Canada Underfoot in Manhattan

One of the nicest walks we took when in New York City this past June, was along the Hudson River.  The Hudson River Greenway runs all the way along the western edge of Manhattan: we walked from 84th Street to about 57th street. At 84th you can get under the Henry Hudson highway, and before 57th it is very hard to figure out how to get back across the highway. (We had to ask.)  For most of our walk pedestrians and bicycles shared the same path, with pedestrians clinging to the outside edges as fit commuters pedalled north after work.

New York City, Manhattan Waterfront Greenway

New York City, Manhattan Waterfront Greenway

Shortly after this section and beyond the rusting dock (note the CANADA geese) there were some interesting art installations (to come in a later Manhattan Monday post) and words carved into the walkway.

Saskatchewan Valley Canada - New York City

Saskatchewan Valley Canada – New York City

At this point the bicycles were on a different path so I wasn’t taking my life into my hands to get these photos.

Canadian Pacific Railway- New York City

Canadian Pacific Railway – New York City

I believe a rail line from Albany New York terminated near here. I can only surmise – because googling got me nowhere – that the trains owned by the Canadian Pacific Railway (Canadian Pacific Railroad is an error) brought grain from at least two of Canada’s prairie provinces (Manitoba and Saskatchewan) perhaps to be shipped overseas from docks along the river.

Manitoba, Canada - New York City

Manitoba, Canada – New York City

This is my submission to WordPress’s weekly photo challenge Beneath Your Feet.

Black and White Geese on Ice

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Click on the photo for a larger version!

A little while back I posted photos of ‘our’ flock of Canada Geese taking off for the day. This is one I hadn’t posted. Unfortunately we’ve had too much snow for the geese to find food so all but about 20 of them have flown on (to Toronto?) or much further south.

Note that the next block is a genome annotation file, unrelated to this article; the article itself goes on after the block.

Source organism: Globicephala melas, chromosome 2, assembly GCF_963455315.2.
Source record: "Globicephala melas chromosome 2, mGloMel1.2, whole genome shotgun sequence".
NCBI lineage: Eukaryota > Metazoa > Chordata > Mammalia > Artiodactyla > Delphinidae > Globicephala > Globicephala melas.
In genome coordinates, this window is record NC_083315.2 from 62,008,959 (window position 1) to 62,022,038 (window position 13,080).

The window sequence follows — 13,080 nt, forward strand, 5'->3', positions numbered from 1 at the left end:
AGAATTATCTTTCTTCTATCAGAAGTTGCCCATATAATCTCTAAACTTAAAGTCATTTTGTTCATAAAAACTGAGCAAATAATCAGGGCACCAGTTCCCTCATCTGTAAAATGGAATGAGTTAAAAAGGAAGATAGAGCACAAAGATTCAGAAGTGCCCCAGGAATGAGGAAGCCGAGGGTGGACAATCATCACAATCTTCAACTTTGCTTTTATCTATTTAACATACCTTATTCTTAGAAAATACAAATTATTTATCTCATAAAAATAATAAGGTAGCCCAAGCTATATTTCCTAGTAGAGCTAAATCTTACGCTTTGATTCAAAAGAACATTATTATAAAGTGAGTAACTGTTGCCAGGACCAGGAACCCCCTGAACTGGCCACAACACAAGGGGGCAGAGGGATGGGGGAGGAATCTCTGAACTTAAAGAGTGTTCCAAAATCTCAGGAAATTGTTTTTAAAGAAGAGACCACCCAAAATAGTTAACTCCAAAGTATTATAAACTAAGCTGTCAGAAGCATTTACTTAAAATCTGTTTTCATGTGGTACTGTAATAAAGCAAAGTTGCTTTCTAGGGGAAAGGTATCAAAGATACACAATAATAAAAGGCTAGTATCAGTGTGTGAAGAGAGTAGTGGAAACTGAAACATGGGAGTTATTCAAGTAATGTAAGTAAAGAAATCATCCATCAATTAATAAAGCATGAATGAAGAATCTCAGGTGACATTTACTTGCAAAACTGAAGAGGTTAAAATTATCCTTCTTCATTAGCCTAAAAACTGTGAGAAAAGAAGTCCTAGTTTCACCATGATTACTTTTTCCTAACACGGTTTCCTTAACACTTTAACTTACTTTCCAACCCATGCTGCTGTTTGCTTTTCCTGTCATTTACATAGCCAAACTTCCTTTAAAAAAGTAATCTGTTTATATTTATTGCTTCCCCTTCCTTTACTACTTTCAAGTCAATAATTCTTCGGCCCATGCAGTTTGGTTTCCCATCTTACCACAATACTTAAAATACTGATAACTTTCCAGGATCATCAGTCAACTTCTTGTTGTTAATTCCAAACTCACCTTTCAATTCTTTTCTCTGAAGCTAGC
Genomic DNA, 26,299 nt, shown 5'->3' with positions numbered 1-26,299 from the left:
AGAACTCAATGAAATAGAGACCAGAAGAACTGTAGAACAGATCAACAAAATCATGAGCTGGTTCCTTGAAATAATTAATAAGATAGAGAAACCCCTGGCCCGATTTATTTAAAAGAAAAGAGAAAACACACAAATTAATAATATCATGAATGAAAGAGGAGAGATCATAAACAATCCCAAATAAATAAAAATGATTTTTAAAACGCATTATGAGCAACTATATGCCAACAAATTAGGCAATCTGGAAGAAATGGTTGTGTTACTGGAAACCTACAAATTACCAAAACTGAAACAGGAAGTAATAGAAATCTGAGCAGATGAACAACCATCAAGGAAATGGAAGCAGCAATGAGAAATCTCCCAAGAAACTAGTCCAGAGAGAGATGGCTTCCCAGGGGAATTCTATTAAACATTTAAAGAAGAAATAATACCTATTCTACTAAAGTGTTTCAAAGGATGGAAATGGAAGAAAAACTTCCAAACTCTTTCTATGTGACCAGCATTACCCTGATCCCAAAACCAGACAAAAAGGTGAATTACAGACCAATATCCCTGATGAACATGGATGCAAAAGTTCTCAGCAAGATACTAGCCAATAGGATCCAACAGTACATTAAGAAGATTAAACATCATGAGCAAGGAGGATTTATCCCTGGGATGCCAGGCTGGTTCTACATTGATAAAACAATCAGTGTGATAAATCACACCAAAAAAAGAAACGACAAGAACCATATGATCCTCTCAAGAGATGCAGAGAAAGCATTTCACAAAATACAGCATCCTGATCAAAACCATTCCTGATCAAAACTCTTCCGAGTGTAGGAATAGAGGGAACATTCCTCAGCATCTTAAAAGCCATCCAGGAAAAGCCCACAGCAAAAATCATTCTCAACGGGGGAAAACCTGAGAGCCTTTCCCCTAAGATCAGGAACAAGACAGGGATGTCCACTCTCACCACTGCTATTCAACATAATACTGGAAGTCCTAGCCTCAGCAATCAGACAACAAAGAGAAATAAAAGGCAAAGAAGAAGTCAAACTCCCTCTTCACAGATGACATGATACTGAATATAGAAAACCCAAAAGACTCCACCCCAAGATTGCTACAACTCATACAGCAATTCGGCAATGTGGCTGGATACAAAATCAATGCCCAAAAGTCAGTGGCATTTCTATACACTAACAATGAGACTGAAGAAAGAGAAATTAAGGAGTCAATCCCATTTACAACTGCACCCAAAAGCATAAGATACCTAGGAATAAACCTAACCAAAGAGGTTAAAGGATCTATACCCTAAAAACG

This photo was converted to black and white, and I added a bit of split toning in Lightroom: highlight hue 62 (beige?), saturation 13; shadow hue 188 (blue-green), saturation 22. I added the black corners because the photo looked old-fashioned.

Ben Rowe of Aperture 64 challenged me to post a black and white photo per day for five days and to challenge five other bloggers to do the same. (Yeah, chain letters for bloggers…) My first response was here.

Canada Geese Morning Commute

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Before the geese leave for the day, there is much stretching, wing flapping, walking around, and forming groups.  The photo above is of the west bank of the river.  The geese share the open water with ducks: mergansers, golden eyes, mallards and black ducks.   The photo below is of the upper end of the open water. You can see, by the line of greenish brown, where they spent the night!

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On this morning, they were taking off towards the north.  This gang looks like they’re walking to church in Vernon River.

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This group headed briefly towards me, then turned north to follow those who had already left.

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You can check out yesterday’s post which has photos of geese in the air and which talks a bit more about the habits of this flock of about 3000.

Canada Geese Taking Off

Much more photogenic when flying towards you than away.

Much more photogenic when flying towards you than away.

For five of the last six years, 3000 (plus or minus) Canada Geese have over-wintered overnight in the Vernon River next to our house. There is open water caused by the narrowing of the channel for a bridge, and by the fact that the river is still tidal at that point.